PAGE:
Legal Missouri wants adult-use Cannabis legalized in the Show Me State, reports KMOV. They turned in more than 385,000 signatures to put the initiative on the ballot.
The group needed only 171,592 valid signatures to get the measure on the November election ballot, reports Marijuana Moment. Activists sent petitions with the signatures to the Missouri Secretary of State’s Office. That office can review and certify the voter signatures to put a measure on the upcoming ballot.
The proposed constitutional amendment would allow Missourians 21 and older to possess, consume, purchase, and cultivate marijuana.
“Those People Shouldn’t Be Treated As Criminals”
“There’s certainly a lot more people than that that use marijuana in Missouri on a regular basis,” said Legal Missouri campaign manager John Payne, reports KSDK. “And those people shouldn’t be treated as criminals.
“We want to create a legal framework for them to use, purchase, and cultivate marijuana for their own personal use,” Payne said.
“This widespread and enthusiastic show of support from the people of Missouri exceeds our expectations,” said Payne. “We look forward to the timely review and certification of our petition by the Secretary of State’s Office as we continue to educate and inform voters in the coming weeks and months.”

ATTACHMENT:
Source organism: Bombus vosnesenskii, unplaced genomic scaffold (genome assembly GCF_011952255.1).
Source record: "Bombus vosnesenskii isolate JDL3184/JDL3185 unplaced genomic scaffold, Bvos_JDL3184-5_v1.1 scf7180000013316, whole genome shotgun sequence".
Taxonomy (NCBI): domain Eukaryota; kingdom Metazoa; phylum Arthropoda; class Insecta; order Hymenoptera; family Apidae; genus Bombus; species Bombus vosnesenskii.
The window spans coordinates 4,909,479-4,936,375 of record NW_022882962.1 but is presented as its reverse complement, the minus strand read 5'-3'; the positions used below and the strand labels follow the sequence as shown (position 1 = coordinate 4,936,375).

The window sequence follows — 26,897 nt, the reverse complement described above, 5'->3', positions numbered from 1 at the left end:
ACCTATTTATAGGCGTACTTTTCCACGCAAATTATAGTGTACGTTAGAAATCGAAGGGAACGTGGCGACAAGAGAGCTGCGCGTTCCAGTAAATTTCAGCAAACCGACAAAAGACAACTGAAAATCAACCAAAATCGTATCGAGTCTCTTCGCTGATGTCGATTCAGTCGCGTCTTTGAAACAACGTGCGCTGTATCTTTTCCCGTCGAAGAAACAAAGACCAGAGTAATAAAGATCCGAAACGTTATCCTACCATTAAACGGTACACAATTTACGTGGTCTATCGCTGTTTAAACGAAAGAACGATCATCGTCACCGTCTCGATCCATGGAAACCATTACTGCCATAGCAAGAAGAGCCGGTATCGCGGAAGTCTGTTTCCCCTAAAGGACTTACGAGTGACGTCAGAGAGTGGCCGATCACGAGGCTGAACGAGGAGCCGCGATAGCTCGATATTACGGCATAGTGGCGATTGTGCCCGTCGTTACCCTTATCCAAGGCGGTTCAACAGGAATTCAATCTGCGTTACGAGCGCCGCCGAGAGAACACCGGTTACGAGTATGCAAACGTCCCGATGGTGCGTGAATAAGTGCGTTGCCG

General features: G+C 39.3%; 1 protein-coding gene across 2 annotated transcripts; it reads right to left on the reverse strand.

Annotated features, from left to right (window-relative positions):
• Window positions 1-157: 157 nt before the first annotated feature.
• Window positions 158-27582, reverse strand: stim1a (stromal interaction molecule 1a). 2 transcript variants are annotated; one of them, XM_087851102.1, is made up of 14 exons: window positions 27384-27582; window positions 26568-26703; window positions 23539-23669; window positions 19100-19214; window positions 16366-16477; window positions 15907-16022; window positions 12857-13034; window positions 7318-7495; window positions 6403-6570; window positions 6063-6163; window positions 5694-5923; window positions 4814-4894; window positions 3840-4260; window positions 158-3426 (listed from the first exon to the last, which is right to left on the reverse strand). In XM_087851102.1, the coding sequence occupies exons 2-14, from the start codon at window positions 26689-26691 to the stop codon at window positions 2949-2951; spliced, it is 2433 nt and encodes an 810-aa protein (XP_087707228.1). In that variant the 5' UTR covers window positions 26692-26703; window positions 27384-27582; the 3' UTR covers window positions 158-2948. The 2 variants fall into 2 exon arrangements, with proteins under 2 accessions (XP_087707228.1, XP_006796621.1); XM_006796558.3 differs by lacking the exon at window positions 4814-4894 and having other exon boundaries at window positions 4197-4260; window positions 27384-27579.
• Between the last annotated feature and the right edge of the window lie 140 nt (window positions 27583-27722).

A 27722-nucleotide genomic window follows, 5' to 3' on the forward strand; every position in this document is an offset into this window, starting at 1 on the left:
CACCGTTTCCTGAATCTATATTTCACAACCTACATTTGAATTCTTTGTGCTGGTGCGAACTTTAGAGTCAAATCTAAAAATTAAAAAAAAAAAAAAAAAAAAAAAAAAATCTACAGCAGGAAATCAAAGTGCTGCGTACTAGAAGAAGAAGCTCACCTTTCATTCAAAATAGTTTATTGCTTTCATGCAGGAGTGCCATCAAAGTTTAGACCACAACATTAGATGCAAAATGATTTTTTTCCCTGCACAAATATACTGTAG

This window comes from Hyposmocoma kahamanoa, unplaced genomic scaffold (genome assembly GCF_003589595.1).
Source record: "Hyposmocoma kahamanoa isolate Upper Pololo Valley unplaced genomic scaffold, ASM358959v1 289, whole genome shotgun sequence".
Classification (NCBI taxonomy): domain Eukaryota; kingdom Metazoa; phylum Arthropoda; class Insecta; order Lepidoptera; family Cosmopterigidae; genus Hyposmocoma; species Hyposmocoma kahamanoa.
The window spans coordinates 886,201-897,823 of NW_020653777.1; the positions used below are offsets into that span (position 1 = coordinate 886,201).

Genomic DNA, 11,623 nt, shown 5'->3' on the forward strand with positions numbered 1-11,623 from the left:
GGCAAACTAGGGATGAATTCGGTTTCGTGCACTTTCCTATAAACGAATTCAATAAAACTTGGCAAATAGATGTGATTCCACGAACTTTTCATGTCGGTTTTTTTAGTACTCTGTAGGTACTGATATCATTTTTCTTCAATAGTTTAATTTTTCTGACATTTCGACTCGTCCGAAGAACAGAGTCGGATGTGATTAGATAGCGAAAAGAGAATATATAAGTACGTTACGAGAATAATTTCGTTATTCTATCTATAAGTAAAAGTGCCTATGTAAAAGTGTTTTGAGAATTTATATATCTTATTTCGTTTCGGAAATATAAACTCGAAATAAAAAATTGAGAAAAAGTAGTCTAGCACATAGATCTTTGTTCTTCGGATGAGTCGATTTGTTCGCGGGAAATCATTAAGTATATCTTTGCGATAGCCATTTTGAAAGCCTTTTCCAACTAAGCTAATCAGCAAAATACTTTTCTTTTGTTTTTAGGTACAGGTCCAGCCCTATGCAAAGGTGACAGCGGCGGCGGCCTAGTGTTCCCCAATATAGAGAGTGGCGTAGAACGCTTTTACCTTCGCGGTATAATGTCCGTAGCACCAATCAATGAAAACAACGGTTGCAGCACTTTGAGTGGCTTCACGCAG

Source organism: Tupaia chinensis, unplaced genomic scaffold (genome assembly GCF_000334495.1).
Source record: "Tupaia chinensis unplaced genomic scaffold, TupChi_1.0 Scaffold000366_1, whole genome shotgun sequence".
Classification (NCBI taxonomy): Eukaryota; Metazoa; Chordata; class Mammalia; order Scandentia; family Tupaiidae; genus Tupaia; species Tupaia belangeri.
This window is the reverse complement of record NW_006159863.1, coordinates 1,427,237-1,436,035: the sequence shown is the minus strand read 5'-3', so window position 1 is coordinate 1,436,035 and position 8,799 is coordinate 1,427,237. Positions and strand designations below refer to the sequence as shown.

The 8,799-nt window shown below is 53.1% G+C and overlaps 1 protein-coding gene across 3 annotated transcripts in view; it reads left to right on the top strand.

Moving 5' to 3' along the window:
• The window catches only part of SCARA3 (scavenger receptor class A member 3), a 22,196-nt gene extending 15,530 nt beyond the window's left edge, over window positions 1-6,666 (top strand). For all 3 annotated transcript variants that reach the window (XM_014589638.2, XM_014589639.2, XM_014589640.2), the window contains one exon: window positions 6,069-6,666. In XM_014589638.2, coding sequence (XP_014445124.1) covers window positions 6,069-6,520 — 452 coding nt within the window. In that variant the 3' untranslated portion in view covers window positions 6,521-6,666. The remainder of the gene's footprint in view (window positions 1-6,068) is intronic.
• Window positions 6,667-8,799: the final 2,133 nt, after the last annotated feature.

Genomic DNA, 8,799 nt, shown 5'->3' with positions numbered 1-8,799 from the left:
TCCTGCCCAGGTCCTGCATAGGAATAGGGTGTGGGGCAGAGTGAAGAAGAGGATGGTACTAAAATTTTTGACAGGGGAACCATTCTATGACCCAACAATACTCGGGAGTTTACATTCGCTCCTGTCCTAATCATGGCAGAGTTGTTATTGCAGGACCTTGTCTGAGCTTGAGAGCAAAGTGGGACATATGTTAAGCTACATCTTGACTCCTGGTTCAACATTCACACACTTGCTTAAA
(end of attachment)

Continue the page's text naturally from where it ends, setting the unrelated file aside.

6 Percent Tax Could Bring In $40 Million Yearly
Legal Missouri sent the petitions to the Missouri Secretary of State’s Office to get legal marijuana on the ballot in the November midterm elections. The proposed amendment would allow those 21 and older to buy and grow Cannabis.
The plan taxes adult-use marijuana at 6 percent. That could bring in more than $40 million in tax revenue per year. That revenue would go to expungement costs, veterans’ services, drug addiction treatment, and the public defender system.
We’re going to have a lower tax rate than Illinois,” said Payne. Taxes on cannabis in Illinois can be upwards of 40%.
Missouri Already Has Medical Cannabis
Missouri voters approved a constitutional amendment back in 2018 that established the medical marijuana program. Payne led that effort as well, according to Marijuana Moment. More than 181,000 Missourians have qualified for medical Cannabis cards.
If the amendment passes, Missouri would be the first state where voters initiated automatic expungement for past cannabis convictions. The measure expunges all non-violent marijuana offenses aside from DUI and sales to a minor.
“Those people typically don’t go to prison, but they’re still going to have a record from that arrest and that conviction,” said Payne. “This is going to wipe the slate clean for them. Yes, it’s going to let some people out of prison who are serving time for non-violent marijuana offenses.”